Footprints thanks Mary for a lifetime of community service, for keeping the fires of Bayview’s arts community stoked, and for continuing to make us proud that we can call her “neighbor.”
We also thank her for sending a couple poems along with permission to publish them! We are honored to share “Holding Signs” and “A Moment of Silence.”
Why anyone would pay $500 or more to go to last night’s SalesForce concert is beyond me. You could hear every word and drum beat just fine several miles away, for free.
At my @QuesadaGardens home, I stepped outside to find out which neighbor across the street had not invited me to their raucous party. Turned out, of course, the party I wasn’t invited to was a neighborhood away at Pier 70, and the folks who actually live or work around here weren’t there.
No problem, that, if you don’t mind the cheap seats. The sound quality was pretty good, compromised only by the echo off San Bruno Mountain.
We locals won’t complain. We’ve come to understand that urban developers like those who green-lighted the event know what’s best for us, and that anything the Benioff’s bless gets a pass.
But this event is worth comment if only for where it was, and for the fact that huge names in entertainment crept south of the ballpark, stamping as “officially discovered” the neighborhoods that once made visitors’ palms sweat from fear.
I hope @DaveGrohl and his @FooFighters got a chance to visit places like Quesada Gardens while they were around for their gig. They would have met folks just as nice as the conference-goers staying on the @DreamForce cruise ship. And later they could say they experienced the streets of Southeast San Francisco before they were turned over to frat-like funsters relying on their smartphones to know where they are.
Really Mr. Grohl, if your driver took you down 3rd Street to get out of town after the concert, and if you glanced out the window, you can say you saw a cool neighborhood before it became indistinguishable from other quads of the San Francisco campus.
There’s no stopping the cookiecuttersmartgrowthparkletbulboutdoublepanedwindowstuccoloftification of urban America. But who would want it stopped, especially when the sound track just got so good?
If community theater in Bayview were a character, that character would be smart, fun, community-connected and nimble enough to show up at sites from the Shipyard to the Opera House, Zaccho or the street you live on (if not hanging from a wire above your head).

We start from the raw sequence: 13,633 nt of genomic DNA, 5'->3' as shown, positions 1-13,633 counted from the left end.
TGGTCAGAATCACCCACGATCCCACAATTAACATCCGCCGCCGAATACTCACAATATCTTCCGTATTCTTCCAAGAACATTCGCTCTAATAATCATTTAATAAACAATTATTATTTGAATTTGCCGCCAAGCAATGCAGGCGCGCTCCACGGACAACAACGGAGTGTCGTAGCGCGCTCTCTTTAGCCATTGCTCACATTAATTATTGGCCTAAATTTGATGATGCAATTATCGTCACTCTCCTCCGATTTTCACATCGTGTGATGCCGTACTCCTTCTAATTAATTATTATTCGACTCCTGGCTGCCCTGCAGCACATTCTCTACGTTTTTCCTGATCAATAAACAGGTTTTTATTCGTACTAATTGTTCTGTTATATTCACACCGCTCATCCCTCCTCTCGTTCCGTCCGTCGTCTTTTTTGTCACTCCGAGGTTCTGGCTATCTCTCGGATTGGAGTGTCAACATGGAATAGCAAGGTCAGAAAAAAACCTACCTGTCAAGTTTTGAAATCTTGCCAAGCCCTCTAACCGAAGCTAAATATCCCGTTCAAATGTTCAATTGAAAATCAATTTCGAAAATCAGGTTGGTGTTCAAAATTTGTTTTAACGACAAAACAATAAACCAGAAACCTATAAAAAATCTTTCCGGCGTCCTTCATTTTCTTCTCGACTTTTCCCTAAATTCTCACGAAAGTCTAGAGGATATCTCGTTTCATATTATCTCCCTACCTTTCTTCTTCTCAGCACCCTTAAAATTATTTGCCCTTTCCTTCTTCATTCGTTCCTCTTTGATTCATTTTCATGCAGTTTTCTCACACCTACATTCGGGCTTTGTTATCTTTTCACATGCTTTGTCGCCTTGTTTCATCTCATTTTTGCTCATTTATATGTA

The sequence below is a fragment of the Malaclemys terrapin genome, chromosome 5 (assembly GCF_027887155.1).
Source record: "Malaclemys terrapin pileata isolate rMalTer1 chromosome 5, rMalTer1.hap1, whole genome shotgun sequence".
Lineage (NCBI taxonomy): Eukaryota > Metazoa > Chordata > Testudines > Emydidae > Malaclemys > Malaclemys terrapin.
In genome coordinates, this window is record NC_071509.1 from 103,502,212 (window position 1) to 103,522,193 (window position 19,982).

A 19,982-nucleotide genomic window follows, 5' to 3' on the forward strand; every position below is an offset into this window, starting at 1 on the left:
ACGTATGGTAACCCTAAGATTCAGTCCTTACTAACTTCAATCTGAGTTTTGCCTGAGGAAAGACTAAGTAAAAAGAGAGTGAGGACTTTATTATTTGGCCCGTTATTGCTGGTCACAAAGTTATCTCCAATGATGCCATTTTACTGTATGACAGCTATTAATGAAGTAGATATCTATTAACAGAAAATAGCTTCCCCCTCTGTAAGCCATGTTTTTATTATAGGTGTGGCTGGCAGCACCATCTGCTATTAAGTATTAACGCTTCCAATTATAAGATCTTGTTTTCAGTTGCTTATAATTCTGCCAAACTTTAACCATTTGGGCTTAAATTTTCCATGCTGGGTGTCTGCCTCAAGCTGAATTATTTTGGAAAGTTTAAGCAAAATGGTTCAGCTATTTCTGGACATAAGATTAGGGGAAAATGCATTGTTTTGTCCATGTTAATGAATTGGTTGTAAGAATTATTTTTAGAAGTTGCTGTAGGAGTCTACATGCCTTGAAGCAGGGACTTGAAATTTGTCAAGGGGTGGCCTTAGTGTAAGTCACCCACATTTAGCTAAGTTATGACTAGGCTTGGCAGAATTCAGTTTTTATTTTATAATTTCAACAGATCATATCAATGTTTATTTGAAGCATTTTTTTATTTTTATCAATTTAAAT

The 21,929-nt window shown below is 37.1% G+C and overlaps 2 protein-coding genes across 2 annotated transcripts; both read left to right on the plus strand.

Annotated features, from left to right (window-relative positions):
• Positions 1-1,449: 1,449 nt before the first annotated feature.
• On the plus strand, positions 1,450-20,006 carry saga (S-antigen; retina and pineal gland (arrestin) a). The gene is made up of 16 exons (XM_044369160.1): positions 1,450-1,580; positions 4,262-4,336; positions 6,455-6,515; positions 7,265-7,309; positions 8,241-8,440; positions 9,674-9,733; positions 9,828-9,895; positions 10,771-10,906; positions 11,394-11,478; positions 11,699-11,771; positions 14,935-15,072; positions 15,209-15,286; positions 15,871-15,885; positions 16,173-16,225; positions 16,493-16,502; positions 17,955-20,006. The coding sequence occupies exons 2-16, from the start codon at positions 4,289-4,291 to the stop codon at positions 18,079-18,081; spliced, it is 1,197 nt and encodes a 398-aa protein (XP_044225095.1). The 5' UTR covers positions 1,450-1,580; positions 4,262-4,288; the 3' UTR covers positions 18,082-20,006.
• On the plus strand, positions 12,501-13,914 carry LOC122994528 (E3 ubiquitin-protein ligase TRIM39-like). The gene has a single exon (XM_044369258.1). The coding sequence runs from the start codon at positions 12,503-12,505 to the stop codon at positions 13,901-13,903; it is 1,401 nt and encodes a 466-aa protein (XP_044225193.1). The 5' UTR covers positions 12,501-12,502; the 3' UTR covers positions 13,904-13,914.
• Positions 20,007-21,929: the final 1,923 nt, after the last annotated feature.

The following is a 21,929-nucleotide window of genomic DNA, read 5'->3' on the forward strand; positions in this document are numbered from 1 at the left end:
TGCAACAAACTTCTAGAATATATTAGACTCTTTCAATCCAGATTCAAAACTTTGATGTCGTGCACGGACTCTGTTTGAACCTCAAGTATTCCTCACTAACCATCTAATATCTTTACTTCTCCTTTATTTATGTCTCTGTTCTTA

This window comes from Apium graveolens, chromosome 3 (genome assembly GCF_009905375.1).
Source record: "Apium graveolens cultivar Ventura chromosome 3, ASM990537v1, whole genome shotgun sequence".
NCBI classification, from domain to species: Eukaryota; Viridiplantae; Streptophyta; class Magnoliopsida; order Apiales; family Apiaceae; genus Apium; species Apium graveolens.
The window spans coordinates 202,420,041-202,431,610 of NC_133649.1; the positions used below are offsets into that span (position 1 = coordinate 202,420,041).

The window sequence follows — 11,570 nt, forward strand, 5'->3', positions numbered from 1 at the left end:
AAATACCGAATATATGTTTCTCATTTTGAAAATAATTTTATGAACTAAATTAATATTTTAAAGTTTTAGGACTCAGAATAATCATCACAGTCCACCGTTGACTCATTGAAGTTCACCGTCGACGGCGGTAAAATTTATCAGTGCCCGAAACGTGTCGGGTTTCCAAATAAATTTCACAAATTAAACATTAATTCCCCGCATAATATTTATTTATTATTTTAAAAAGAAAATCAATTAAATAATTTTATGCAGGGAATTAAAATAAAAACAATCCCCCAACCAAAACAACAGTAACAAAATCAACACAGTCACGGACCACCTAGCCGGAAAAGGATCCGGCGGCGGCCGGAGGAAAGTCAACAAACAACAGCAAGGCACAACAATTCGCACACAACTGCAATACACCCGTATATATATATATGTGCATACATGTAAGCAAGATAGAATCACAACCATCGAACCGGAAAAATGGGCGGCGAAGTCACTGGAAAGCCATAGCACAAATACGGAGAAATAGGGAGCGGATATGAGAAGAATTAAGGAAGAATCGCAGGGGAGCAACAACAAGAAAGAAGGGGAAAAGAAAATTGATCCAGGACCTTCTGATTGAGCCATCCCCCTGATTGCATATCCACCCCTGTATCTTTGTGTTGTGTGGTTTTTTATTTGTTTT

Hey, that sounds a bit like Amy Crumpacker and the 3rd Street Playhouse she is part of!
3rd Street Playhouse is a group of community-minded performers who describe their collective self as “a floating theater of community for SF’s District 10 and the Bay Area.” You can catch the Playhouse floating nearby tonight at 9pm at Piano Fight for your fix of Elton.
Bayview Footprints is proud to be a community communications partner of 3rd Street Playhouse. We will bring you updates about their artful antics as they unfold. For now, consider the talent of just two Playhouse leaders with deep Bayview connections:
Zack Collier is a young writer and comedic actor from DC, who has been a resident of the Bayview for the last 5 years. He’s been a part of the Not Your Grammy’s Theater, as actor and tech support, and has been writing youth plays for the 3rd on Third events for the Bayview Opera House.
Amy Crumpacker is a theatre artist who acts, directs, writes and teaches. She has been seen on stages from Seattle to Los Angeles. Amy is also a voice over artist and a properties designer (currently for NCTC and Playground Sf’s 2015 Festival at Thick House). She is the artistic team leader for the 3rd Street Playhouse.
On October 17th and 18th, meet Amy at her studio (Hunters Point Shipyards, Bldg. 110, Studio 206) when she displays some of her favorite theatre creations: Difficulty with an Object: A Confluence of Performance and Design.
The completion of a public gathering space project at Quesada Gardens in Bayview that began in 2006 will be celebrated as part of a block festival called “JUST LOVE on the block” scheduled for Saturday October 3rd.
Professionals from SF Department of Public Works – Scott, Noe and Rosheddy – recently installed nearly 600 ceramic tiles on a long cement staircase located at the end of a cul de sac on Quesada Avenue between 3rd Street and Newhall.
Boxes of tiles had been stacked in a Quesada Gardens member’s garage for the past seven years as the group struggled to find funds to complete the project. The staircase connects a large mural by Diedre DeFranceaux with Santie Huckaby, finished in 2007, to a landscaped vista designed by Steve Aiello that was dedicated to Quesada Gardens’ founders by Mayor Gavin Newsom.
While the community has been improving and using the public spaces where the staircase is located for many years, the completion of the staircase tilework brings the destination point project to life in a new way. It also records the view neighborhood children had of their neighborhood in 2007, expressed through drawings on tile.
Those bright tiles are now on the risers between each of 80 steps, years after they were created by Bayview children who participated in an environmental education program orchestrated by Heidi Hardin of Think Round Inc. Bayview children participating in the project were in neighborhood schools at the time: Dr. George Washington Carver Academic Elementary School, Malcolm X Academy, Thurgood Marshall High School and Visitation Valley Middle School.
In addition to Heidi, participating artists were Mauricia Gandara, Pernilla Persons, Izzbelle Graezer and Suzanne Couture.
The overall project initially was funded by a grant from the SF Community Challenge Grant program. The recent tile work was made possible in part by a gift of DPW labor facilitated by Supervisor Malia Cohen. The neighborhood group, Quesada Gardens Initiative, raised money through product sales to purchase commercial tiles at Latch Tile, a nearby independent business, to complement the tiles created by neighborhood children.